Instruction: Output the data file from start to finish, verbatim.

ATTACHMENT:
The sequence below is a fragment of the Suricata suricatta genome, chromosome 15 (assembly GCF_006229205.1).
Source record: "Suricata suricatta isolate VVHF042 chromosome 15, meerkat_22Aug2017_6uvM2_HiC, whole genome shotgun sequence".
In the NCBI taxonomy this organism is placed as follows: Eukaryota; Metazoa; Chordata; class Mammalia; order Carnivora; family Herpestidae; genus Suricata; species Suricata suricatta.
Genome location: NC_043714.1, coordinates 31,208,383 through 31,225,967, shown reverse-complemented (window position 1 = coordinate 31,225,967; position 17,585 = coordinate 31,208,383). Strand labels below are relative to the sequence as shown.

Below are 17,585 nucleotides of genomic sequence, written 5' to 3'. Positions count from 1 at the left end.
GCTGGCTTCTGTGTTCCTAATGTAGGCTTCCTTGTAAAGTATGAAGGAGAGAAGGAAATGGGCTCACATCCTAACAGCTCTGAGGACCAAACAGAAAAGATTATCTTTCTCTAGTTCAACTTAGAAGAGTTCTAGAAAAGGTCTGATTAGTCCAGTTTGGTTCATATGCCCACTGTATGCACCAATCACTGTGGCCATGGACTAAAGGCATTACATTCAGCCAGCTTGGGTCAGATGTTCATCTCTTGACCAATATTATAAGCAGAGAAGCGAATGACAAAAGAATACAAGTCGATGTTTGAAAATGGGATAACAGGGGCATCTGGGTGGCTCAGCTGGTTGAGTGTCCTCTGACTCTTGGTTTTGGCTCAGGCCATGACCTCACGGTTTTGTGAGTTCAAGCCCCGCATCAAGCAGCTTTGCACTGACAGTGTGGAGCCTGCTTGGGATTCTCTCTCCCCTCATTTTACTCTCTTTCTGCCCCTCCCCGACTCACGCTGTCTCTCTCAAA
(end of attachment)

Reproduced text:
The sequence below is a fragment of the Suricata suricatta genome, chromosome 15 (assembly GCF_006229205.1).
Source record: "Suricata suricatta isolate VVHF042 chromosome 15, meerkat_22Aug2017_6uvM2_HiC, whole genome shotgun sequence".
In the NCBI taxonomy this organism is placed as follows: Eukaryota; Metazoa; Chordata; class Mammalia; order Carnivora; family Herpestidae; genus Suricata; species Suricata suricatta.
Genome location: NC_043714.1, coordinates 31,208,383 through 31,225,967, shown reverse-complemented (window position 1 = coordinate 31,225,967; position 17,585 = coordinate 31,208,383). Strand labels below are relative to the sequence as shown.

Below are 17,585 nucleotides of genomic sequence, written 5' to 3'. Positions count from 1 at the left end.
GCTGGCTTCTGTGTTCCTAATGTAGGCTTCCTTGTAAAGTATGAAGGAGAGAAGGAAATGGGCTCACATCCTAACAGCTCTGAGGACCAAACAGAAAAGATTATCTTTCTCTAGTTCAACTTAGAAGAGTTCTAGAAAAGGTCTGATTAGTCCAGTTTGGTTCATATGCCCACTGTATGCACCAATCACTGTGGCCATGGACTAAAGGCATTACATTCAGCCAGCTTGGGTCAGATGTTCATCTCTTGACCAATATTATAAGCAGAGAAGCGAATGACAAAAGAATACAAGTCGATGTTTGAAAATGGGATAACAGGGGCATCTGGGTGGCTCAGCTGGTTGAGTGTCCTCTGACTCTTGGTTTTGGCTCAGGCCATGACCTCACGGTTTTGTGAGTTCAAGCCCCGCATCAAGCAGCTTTGCACTGACAGTGTGGAGCCTGCTTGGGATTCTCTCTCCCCTCATTTTACTCTCTTTCTGCCCCTCCCCGACTCACGCTGTCTCTCTCAAA